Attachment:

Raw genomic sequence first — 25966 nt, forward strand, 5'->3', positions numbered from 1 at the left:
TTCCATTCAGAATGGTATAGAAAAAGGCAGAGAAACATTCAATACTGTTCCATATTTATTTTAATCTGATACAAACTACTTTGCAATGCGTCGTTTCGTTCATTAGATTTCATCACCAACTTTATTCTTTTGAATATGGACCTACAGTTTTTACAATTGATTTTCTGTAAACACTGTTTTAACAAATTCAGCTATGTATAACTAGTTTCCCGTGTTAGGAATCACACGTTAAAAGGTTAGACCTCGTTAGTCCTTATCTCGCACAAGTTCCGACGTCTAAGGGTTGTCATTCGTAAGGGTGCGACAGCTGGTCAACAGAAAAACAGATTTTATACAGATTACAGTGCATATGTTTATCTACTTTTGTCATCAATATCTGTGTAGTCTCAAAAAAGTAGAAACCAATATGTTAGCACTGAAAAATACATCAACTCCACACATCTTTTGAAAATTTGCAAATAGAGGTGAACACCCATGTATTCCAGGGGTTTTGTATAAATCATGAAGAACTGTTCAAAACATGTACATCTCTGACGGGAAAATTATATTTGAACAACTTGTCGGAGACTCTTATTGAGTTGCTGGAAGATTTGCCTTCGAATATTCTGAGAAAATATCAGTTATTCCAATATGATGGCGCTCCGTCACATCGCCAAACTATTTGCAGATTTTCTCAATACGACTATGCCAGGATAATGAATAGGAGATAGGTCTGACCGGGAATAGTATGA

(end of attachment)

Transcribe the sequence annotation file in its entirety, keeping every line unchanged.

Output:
Raw genomic sequence first — 25966 nt, forward strand, 5'->3', positions numbered from 1 at the left:
TTCCATTCAGAATGGTATAGAAAAAGGCAGAGAAACATTCAATACTGTTCCATATTTATTTTAATCTGATACAAACTACTTTGCAATGCGTCGTTTCGTTCATTAGATTTCATCACCAACTTTATTCTTTTGAATATGGACCTACAGTTTTTACAATTGATTTTCTGTAAACACTGTTTTAACAAATTCAGCTATGTATAACTAGTTTCCCGTGTTAGGAATCACACGTTAAAAGGTTAGACCTCGTTAGTCCTTATCTCGCACAAGTTCCGACGTCTAAGGGTTGTCATTCGTAAGGGTGCGACAGCTGGTCAACAGAAAAACAGATTTTATACAGATTACAGTGCATATGTTTATCTACTTTTGTCATCAATATCTGTGTAGTCTCAAAAAAGTAGAAACCAATATGTTAGCACTGAAAAATACATCAACTCCACACATCTTTTGAAAATTTGCAAATAGAGGTGAACACCCATGTATTCCAGGGGTTTTGTATAAATCATGAAGAACTGTTCAAAACATGTACATCTCTGACGGGAAAATTATATTTGAACAACTTGTCGGAGACTCTTATTGAGTTGCTGGAAGATTTGCCTTCGAATATTCTGAGAAAATATCAGTTATTCCAATATGATGGCGCTCCGTCACATCGCCAAACTATTTGCAGATTTTCTCAATACGACTATGCCAGGATAATGAATAGGAGATAGGTCTGACCGGGAATAGTATGA